L.A. pays tribute on anniversary of Kobe Bryant’s death

Three people hold dumbbells in front of a mural depicting Kobe and Gianna Bryant with angel wings.
People work out in front of a mural of Lakers legend Kobe Bryant and his daughter Gianna outside Hardcore Fitness Bootcamp in downtown Los Angeles on the one-year anniversary of the Bryants’ deaths.
(Wally Skalij / Los Angeles Times)

One year ago today, Kobe Bryant, his 13-year-old daughter, Gianna, and seven others boarded a helicopter at John Wayne Airport in Orange County to travel to a youth basketball tournament at the Sports Academy (then named the Mamba Sports Academy, after Bryant) in Thousand Oaks.

But amid extremely foggy weather conditions, the helicopter slammed into a hillside in Calabasas, killing everyone on board.

An icy chill filled the still air Tuesday on that hill. At the spot where the helicopter went down, a white rose was placed upright in the soil next to rocks piled in a figure eight — 8 is one of two jersey numbers Bryant wore during his 20-year NBA career.

On a nearby hiking trail, a purple-and-gold tarp with a massive 24 — Bryant’s other playing number in the Lakers colors — paid tribute to the fallen star. Farther along, a pair of purple and gold carnations were laid out.

Men hike near where the helicopter carrying Kobe Bryant and eight others crashed last year in Calabasas.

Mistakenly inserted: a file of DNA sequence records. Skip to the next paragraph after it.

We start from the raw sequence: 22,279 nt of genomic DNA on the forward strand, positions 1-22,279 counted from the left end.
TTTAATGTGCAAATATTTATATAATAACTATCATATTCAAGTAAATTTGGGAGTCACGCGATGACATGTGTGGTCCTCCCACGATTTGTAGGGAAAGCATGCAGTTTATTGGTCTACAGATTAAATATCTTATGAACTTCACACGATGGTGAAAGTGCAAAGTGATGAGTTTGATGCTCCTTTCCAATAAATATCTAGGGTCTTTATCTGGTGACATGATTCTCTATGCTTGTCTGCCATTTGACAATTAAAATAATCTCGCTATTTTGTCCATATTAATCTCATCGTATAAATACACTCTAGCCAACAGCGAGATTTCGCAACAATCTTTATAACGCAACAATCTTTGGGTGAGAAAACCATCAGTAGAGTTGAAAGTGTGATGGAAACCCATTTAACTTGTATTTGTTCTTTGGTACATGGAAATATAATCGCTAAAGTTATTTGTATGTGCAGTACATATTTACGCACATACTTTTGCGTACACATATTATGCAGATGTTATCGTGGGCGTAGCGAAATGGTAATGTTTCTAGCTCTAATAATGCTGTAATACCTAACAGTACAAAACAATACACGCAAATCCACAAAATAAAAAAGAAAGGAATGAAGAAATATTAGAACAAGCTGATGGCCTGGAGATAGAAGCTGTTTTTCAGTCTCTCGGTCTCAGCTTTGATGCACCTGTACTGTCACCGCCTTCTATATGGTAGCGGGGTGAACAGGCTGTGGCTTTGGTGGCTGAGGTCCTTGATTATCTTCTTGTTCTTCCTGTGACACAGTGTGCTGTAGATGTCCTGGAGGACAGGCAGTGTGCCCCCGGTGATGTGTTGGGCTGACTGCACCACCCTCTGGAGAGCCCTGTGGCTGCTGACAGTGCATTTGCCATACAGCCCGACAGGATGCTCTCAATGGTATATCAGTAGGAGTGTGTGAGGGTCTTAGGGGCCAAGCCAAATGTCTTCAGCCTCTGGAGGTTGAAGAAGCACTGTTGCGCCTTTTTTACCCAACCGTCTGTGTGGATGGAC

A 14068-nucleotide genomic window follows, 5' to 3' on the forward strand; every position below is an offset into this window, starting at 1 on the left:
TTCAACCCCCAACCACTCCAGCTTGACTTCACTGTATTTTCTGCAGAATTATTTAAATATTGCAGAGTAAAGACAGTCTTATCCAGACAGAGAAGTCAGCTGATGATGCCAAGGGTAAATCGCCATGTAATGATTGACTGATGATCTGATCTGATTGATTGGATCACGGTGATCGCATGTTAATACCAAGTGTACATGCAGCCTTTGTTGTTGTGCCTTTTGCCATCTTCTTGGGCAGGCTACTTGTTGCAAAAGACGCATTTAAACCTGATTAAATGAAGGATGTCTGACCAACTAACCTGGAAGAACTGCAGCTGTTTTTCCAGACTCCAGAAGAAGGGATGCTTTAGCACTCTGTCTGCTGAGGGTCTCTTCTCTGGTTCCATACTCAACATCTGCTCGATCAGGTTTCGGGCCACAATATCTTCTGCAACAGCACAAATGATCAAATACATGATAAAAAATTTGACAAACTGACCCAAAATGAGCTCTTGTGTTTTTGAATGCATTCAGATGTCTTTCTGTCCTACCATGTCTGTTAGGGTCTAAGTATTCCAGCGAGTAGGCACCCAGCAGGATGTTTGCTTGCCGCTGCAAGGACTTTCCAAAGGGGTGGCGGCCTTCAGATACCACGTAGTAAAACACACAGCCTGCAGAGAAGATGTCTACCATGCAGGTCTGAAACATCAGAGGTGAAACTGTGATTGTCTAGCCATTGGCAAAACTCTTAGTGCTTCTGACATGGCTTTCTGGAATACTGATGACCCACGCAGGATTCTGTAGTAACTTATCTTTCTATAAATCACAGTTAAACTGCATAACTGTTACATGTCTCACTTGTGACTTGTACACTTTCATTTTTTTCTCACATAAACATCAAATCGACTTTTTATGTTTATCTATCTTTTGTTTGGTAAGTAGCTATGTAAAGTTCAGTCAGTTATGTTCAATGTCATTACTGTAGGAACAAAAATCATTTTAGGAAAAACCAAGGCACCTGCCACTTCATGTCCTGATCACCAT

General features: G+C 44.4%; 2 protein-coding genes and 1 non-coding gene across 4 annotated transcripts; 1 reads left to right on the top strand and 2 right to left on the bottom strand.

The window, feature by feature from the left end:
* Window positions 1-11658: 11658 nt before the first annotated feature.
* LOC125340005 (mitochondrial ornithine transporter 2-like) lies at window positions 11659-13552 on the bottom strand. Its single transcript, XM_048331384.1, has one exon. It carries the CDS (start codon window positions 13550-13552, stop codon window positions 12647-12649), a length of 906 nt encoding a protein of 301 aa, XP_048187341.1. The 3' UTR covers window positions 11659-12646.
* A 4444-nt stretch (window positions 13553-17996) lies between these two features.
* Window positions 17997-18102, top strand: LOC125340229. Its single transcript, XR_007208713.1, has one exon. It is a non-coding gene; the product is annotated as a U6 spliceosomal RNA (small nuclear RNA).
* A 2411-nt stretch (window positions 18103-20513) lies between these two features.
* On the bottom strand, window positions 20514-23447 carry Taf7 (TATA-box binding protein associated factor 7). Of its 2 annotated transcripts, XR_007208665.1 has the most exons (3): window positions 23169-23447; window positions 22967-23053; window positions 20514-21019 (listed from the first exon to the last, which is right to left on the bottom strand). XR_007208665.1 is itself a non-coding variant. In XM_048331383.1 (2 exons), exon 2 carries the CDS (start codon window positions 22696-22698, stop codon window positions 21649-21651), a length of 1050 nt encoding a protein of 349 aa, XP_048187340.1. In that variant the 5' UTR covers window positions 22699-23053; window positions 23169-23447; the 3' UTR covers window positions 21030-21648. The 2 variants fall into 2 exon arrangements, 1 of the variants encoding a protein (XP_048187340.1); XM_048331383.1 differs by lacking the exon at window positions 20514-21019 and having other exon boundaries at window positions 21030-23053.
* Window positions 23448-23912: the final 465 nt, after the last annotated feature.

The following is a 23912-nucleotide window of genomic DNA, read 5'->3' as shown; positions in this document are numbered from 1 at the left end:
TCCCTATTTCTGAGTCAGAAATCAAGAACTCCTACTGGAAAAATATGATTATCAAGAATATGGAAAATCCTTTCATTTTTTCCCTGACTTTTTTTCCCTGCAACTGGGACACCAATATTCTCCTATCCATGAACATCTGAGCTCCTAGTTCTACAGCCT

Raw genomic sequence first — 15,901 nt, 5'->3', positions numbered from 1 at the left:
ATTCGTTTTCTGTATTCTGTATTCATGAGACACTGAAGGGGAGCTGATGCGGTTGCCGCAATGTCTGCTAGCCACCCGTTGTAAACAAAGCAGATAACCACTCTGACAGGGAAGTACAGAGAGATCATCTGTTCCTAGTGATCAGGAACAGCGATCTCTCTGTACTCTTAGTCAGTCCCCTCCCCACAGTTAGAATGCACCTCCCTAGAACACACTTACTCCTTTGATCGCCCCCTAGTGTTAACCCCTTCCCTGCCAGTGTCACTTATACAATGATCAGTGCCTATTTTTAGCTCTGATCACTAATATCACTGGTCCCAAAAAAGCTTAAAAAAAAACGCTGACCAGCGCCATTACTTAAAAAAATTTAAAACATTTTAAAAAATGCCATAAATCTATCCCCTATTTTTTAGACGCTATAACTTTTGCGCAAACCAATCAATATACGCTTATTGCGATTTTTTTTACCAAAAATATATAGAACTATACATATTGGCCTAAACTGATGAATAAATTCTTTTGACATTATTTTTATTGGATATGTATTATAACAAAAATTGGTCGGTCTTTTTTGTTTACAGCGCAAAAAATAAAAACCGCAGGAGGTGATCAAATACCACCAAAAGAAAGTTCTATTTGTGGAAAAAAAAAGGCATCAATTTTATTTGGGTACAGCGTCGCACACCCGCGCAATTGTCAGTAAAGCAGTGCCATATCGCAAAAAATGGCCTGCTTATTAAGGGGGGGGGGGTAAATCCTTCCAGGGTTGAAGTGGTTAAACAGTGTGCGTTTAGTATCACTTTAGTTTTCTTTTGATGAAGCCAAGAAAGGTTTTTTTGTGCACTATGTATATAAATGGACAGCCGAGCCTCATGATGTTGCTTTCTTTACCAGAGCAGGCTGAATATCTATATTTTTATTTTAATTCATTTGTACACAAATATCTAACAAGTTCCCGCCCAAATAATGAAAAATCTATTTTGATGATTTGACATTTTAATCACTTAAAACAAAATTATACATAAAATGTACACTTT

Bernard Tolentino, 37, left, from La Puente, hikes with Mario Luna, 39, of East L.A., in Calabasas. The men walked to where a helicopter carrying Kobe Bryant and eight others crashed in Calabasas. They held a moment of silence in respect for all who died in the crash one year ago today.
(Al Seib/Los Angeles Times)

Bernard Tolentino of La Puente and Mario Luna of East Los Angeles hiked roughly a mile Tuesday morning to the crash site, observing a moment of silence for their basketball hero and the parents, coaches and teenagers who died there.

“We are here to pay our respects to Kobe and all those lost on the year anniversary,” Tolentino said.

Clad in a Lakers shirt with an 8 on the front and 24 on the back, Tolentino said he had followed Bryant since the basketball legend’s rookie days. The loss, he said, is still painful to contemplate.

“How could they all be taken like this?” the 37-year-old mused. His shirt included a heart below the right shoulder with the numeral 2 — Gianna’s jersey number. “Kobe meant everything to Los Angeles. We lost our favorite son.”

Luna, 39, said he was surprised more fans hadn’t found their way to the area above Las Virgenes Road, though he said they saw one man place the giant 24 flag on the hillside at 4 a.m.

In a field of dry brush, rocks are arranged into a figure eight.
Rocks form the number 8 at the site of the Jan. 26, 2020, helicopter crash on a Calabasas hillside.
(Al Seib/Los Angeles Times)

The morning was far different from a year ago, when dense fog shrouded the Santa Monica Mountains, cloaking the dangerous peaks.

Calabasas resident John Wordin said he rode his mountain bike on the trail fairly regularly and noted, “It is so nice today with the sun out. It is the polar opposite of a year ago.”

A man holds up his cellphone to take a picture of another man in front of a mural of Kobe Bryant in a Lakers uniform.